You would get cancer all the time, if your body was not ready to react and suppress the starting disease. Immune system recognizes young cancer cells and kills them. Then there are tumour fighting genes, which stop cancer cells from dividing and spreading. Sadly, cancer is a sneaky disease, able […]
September 27, 2019

Healthy organelles, healthy cells

For a long time, the contents of cells were thought to be fairly unstructured and chaotic: a mixture of proteins, DNA and a multitude of small metabolic molecules. Although important cellular processes in plants and animals were known to take place in organelles (larger structures enclosed by a membrane, such […]
September 27, 2019

Our sleeping habits are influenced by gender, age and geographical location

We definitely need sleep. However, some people sleep more than others.That oftentimes depends on how busy and healthy people are. Now scientists from the University of Helsinki  quarter of a million nights of sleep to see what factors influence it the most. The age or participants in this study ranged […]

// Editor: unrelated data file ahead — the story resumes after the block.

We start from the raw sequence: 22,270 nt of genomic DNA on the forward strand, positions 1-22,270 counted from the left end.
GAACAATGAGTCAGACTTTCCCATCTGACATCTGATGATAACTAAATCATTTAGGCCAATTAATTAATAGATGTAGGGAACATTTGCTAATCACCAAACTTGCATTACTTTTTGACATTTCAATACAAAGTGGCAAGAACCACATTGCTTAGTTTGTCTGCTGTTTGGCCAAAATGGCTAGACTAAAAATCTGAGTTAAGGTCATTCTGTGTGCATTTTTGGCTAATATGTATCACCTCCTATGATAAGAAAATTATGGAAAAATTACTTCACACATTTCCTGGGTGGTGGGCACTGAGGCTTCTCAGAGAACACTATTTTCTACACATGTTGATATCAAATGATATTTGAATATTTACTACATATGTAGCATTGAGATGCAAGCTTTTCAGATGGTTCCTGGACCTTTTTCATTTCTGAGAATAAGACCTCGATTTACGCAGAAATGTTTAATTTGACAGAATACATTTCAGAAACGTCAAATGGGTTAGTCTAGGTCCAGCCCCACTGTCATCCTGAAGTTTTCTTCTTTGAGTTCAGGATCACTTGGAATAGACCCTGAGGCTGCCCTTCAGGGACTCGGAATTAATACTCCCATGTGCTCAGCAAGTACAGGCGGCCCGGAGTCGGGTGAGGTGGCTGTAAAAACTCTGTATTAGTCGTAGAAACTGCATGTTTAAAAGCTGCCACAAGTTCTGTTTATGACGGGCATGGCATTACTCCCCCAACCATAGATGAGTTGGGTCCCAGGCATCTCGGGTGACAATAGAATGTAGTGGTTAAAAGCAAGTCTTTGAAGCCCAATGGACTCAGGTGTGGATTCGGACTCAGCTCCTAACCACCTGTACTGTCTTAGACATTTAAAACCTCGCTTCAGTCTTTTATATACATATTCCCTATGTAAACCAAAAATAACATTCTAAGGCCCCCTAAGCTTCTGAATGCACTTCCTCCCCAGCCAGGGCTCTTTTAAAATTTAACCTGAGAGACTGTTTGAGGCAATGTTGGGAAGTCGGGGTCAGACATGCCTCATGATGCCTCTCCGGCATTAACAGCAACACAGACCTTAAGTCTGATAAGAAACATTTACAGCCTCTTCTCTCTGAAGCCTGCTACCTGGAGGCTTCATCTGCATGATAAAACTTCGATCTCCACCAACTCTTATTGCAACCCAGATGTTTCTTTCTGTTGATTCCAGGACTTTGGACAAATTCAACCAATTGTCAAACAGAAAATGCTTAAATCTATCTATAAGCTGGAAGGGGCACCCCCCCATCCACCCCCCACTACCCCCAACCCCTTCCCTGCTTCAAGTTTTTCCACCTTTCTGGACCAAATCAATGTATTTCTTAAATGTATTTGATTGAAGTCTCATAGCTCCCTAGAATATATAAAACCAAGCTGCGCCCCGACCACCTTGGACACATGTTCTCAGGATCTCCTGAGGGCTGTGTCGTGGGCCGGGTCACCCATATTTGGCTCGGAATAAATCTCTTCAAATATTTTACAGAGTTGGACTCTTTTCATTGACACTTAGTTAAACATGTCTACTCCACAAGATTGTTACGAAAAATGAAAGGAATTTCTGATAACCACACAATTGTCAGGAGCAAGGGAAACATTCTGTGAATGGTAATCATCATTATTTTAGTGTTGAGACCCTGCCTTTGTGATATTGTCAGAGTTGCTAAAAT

September 27, 2019

Study shines light on architecture of kidney disease

A study of 280,000 U.S. veterans including 56,000 African Americans has identified in greater detail than ever before the “genetic architecture” of kidney function and chronic kidney disease (CKD), according to researchers at Vanderbilt University Medical Center and their colleagues. The report, published recently in the journal Nature Communications, is an important […]
September 27, 2019

Better methods needed for predicting risk of liver disease

While blood samples can reliably identify people with a low risk of developing severe liver disease, better methods are needed in primary care for identifying people in most need of care. These are some of the conclusions of a large registry-based study by researchers at Karolinska Institutet published in the […]